Tag Archives: economy

Sell mortgage — Bubbling Student Loans

Those of you who have been readers of this blog for a while may recall my June 10, 2011 article about the student loan bubble, which included details about the high unemployment rate among recent college graduates and the debacle of defaulted loans to students at for-profit colleges.  Have things changed in the last 14 months?  Well, yes … they have gotten worse.

As Dan Amoss explained in The Apogee Advisory, “The real fallout from the student loan crisis will hit in mid-2013, four years after the volume of government funded student loans surged.  Like the infamous option ARMs (adjustable-rate mortgages) during the housing bubble, these loans have precisely time fuses: Four years after the loans are made, borrowers must start making payments.”  The U.S. Department of Education, which has a massive $452 billion portfolio of student loan receivables (according to the Federal Reserve), has become the equivalent of a subprime lender.

What do the next five years look like for newly minted college grads?  Those that hold degrees in computer science or some disciplines of engineering can often still write their own tickets.  For liberal arts majors and the like … not so much.  According to the Labor Department, 1.9 million Americans ages 20-24 who are not in school are unemployed.  The economic conditions and idiocy of our politicians has caused most of this pain.  In my opinion, an additional element is that the so-called echo boomers (kids of baby boomers) have often been brought up by their parents to believe that the excess use of credit is okay and that they should follow their career dream, even if it has no clear path to a decent paying job.  Those young adults are now getting a cold slap of reality, and I feel for them.

Of course, Federal Reserve Chairman Ben Bernanke is on the case.  He recently stated “”I don’t think it’s a financial stability issue to the same extent that, say, mortgage debt was in the last crisis because most of it is held not by financial institutions, but by the federal government.”  Did you get that?  Student loan defaults are not a problem because the taxpayers will get hit directly by this crisis instead of indirectly with the bank bailouts.  His quote is another gem following such wonderful past predictions as:

*  “It’s a pretty unlikely possibility. We’ve never had a decline in house prices on a nationwide basis.” (July 2005)
*  “We see no serious broad spillover to banks or thrift institutions from the problems in the subprime market.” (May 2007)
*  “The Federal Reserve is not currently forecasting a recession.” (January 2008, one month after the recession started)

Right now, it is quite difficult to get out of repaying a student loan.  It is not like defaulting on a credit card or mortgage, where your credit score takes a hit for a few years and then you can move on.  Only special circumstances allow one to get out of repaying a student loan.  I predict that Congress will make it easier to get out of student loans within the next year, which will help young adults get started without a heavy financial weight on them but will only make the overall student loan program even worse off.  One other piece of good news for those with student loans is that the Fed seems to want to keep interest rates low for many more years, which will keep loan payments lower for the students and, sometimes, their parents.  However, defaulted student loans are going to be another big hit to the taxpayers.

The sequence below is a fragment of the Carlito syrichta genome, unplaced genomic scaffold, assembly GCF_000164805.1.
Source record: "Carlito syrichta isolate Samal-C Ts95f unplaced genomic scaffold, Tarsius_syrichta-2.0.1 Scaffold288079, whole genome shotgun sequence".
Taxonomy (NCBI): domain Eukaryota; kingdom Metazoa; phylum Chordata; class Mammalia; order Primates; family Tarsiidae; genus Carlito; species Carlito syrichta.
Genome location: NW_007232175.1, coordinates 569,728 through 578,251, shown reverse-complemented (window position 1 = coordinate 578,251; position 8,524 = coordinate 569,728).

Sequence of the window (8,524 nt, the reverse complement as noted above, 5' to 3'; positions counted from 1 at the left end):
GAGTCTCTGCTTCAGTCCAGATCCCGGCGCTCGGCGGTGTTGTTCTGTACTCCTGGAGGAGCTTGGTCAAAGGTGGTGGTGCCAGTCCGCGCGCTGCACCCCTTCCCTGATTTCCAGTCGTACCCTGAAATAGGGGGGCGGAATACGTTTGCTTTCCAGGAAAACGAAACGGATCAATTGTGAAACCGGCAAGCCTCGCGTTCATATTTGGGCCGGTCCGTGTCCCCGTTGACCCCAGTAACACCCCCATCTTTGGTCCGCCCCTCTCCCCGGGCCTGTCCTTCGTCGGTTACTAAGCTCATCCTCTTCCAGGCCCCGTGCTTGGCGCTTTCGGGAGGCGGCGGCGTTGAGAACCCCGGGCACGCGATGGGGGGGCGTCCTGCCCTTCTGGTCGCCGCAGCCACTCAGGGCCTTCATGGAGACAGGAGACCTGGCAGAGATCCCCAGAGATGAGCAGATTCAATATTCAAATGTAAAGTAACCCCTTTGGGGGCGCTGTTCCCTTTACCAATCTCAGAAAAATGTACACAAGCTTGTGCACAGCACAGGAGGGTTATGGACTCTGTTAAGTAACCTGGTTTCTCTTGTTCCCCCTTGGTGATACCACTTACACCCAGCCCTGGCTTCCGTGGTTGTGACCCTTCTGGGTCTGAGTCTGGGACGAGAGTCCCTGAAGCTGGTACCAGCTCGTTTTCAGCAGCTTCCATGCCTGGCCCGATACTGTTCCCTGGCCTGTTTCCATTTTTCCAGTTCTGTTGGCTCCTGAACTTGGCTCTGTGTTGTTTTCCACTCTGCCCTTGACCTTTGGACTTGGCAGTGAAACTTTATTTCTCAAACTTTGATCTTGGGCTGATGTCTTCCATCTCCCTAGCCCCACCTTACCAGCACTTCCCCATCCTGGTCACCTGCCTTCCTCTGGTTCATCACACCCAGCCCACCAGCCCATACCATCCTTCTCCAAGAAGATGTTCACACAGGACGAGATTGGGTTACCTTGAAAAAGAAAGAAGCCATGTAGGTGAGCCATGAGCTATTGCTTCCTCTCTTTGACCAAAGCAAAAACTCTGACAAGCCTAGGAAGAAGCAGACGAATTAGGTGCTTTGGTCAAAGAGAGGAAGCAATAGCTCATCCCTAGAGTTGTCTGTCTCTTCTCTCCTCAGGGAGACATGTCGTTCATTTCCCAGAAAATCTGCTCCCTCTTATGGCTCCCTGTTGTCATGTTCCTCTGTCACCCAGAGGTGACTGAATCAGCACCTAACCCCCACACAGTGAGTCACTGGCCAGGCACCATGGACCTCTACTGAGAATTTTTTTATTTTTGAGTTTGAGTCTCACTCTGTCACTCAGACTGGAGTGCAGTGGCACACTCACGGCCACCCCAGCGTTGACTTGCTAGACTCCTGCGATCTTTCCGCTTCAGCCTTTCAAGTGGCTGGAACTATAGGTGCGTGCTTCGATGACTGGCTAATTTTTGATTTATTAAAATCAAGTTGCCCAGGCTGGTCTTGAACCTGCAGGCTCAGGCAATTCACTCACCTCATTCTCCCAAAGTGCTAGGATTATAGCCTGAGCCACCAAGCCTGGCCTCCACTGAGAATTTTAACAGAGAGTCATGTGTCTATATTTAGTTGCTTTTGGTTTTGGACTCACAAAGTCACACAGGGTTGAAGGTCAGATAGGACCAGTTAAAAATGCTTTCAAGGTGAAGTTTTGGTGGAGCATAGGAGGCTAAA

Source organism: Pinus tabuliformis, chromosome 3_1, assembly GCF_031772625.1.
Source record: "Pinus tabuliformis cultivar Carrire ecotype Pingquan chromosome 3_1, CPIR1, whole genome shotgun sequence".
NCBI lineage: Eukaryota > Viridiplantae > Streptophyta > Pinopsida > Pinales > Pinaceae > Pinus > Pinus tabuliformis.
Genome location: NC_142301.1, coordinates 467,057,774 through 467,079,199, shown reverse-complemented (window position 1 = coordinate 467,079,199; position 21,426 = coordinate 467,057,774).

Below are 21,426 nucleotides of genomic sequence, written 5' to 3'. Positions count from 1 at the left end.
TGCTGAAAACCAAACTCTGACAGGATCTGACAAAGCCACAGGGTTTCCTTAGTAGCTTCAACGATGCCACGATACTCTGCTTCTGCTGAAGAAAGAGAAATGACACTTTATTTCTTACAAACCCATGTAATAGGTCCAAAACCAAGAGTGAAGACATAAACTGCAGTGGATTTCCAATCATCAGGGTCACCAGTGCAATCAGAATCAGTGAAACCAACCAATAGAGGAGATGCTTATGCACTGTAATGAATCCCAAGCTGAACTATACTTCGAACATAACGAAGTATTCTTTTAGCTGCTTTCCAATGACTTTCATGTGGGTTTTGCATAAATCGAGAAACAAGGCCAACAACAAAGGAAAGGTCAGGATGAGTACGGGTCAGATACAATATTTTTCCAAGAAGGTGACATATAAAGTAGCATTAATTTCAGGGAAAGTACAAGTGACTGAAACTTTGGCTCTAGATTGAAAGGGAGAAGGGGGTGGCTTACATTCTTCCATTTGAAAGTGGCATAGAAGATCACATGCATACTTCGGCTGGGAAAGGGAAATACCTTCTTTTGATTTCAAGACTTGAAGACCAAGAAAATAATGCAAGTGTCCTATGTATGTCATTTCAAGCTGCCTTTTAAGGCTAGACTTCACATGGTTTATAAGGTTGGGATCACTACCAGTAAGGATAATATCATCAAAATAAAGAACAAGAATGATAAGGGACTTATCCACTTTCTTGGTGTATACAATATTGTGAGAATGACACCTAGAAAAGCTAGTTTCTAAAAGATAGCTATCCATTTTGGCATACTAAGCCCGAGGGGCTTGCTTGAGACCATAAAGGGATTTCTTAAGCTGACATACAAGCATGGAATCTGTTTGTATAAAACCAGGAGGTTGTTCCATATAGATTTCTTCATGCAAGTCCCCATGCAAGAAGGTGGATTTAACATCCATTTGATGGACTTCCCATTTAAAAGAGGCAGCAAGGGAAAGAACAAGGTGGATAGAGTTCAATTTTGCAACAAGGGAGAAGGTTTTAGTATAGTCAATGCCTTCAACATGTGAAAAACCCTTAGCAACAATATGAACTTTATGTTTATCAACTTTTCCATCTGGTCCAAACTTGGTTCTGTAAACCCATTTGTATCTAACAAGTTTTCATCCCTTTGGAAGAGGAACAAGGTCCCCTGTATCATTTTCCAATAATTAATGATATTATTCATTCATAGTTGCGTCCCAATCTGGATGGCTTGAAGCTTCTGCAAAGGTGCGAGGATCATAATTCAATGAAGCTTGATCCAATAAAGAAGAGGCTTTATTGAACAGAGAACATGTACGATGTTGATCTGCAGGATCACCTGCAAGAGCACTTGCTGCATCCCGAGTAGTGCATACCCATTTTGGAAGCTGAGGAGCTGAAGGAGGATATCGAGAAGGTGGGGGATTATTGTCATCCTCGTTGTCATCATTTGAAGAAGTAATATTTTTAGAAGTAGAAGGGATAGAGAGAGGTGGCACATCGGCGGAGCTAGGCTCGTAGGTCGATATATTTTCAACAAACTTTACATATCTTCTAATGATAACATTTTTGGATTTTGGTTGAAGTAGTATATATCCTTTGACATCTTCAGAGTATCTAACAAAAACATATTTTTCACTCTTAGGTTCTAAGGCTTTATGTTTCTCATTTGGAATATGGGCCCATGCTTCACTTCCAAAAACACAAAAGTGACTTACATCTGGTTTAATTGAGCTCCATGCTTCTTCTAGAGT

You all know that the debt crisis is severe nationally, and in most states and municipalities.  Last week, Mish shared an interesting analysis of how the U.S. can meet its spending requirements of $3.2 trillion this year.  Here it is:

* take 100% of the corporate profits of Exxon, Wal-Mart, and all other corporations
* make the tax rate 100% for all individual incomes above $250,000
* confiscate 100% of the financial assets of super-wealthy folks with Bill Gates and Warren Buffett
* take all of the player’s salaries in the NFL, NBA, MLB, and NHL

That would pay for this year.  It would still do nothing to affect our $16 trillion debt level or the $117 trillion in unfunded liabilities.  The White House Office of Management & Budget projects federal spending to be $5.8 trillion per year in another ten years.  How will we pay for any of this?

The housing market continues to stumble along the bottom with little chance of a significant increase in home values except in a few choice locations.  For those of us who are mortgage note buyers or are investors of any sort, these are still dicey times.

Rasmussen Reports found that 14% of Americans expect today’s children to be better off than their parents, only 31% believe the economy will be stronger in a year, and 27% of likely U.S. voters say that the country is heading in the right direction.  The consolation to these ugly figures is that more people are how realizing the severity of the country’s problems.  Regardless of whom wins in November, don’t expect much effort to solve them.